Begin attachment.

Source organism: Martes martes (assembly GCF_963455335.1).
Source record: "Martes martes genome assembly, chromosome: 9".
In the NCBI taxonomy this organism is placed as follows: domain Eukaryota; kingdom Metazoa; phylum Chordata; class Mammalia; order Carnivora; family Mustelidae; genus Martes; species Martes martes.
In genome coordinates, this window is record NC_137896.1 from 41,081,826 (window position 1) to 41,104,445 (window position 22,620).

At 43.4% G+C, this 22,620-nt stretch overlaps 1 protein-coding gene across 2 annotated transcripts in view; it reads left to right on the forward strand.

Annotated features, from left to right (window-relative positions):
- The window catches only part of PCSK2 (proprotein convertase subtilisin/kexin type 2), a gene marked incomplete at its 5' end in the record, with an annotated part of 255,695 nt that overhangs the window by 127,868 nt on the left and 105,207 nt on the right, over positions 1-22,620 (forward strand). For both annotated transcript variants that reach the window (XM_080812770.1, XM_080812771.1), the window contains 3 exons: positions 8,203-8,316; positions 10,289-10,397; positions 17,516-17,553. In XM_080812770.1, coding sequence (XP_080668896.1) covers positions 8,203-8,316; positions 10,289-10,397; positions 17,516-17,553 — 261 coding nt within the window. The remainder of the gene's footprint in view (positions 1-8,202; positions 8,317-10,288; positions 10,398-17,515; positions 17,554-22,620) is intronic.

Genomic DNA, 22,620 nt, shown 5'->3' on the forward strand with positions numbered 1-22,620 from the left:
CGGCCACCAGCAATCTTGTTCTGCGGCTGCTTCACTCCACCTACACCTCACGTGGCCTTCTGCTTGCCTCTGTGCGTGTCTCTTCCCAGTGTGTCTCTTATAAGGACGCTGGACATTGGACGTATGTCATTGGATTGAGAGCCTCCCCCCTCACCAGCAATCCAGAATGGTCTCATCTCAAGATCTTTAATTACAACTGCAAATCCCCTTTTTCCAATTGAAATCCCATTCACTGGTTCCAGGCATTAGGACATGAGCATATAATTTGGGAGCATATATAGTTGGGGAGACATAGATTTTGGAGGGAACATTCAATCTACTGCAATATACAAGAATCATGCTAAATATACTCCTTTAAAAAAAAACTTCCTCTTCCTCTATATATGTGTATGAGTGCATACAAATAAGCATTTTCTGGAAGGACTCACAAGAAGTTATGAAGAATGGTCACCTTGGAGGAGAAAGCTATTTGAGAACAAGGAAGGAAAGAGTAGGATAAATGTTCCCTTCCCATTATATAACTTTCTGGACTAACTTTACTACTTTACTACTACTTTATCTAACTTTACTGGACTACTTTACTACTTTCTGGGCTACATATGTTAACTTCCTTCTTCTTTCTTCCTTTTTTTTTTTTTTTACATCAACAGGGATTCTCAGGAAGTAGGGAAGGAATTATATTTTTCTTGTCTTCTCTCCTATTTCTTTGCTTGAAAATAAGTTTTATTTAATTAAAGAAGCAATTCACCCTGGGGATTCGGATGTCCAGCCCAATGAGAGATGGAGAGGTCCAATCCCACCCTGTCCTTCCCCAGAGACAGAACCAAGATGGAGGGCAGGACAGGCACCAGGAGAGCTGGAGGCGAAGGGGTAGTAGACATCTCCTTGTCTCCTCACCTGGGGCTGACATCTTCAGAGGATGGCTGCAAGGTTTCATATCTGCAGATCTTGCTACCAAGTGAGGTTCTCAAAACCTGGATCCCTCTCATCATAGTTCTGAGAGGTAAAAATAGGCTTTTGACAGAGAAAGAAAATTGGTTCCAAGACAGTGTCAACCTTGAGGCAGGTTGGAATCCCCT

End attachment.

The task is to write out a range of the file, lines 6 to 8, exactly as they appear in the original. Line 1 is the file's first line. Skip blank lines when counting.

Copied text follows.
Annotated features, from left to right (window-relative positions):
- The window catches only part of PCSK2 (proprotein convertase subtilisin/kexin type 2), a gene marked incomplete at its 5' end in the record, with an annotated part of 255,695 nt that overhangs the window by 127,868 nt on the left and 105,207 nt on the right, over positions 1-22,620 (forward strand). For both annotated transcript variants that reach the window (XM_080812770.1, XM_080812771.1), the window contains 3 exons: positions 8,203-8,316; positions 10,289-10,397; positions 17,516-17,553. In XM_080812770.1, coding sequence (XP_080668896.1) covers positions 8,203-8,316; positions 10,289-10,397; positions 17,516-17,553 — 261 coding nt within the window. The remainder of the gene's footprint in view (positions 1-8,202; positions 8,317-10,288; positions 10,398-17,515; positions 17,554-22,620) is intronic.

Genomic DNA, 22,620 nt, shown 5'->3' on the forward strand with positions numbered 1-22,620 from the left: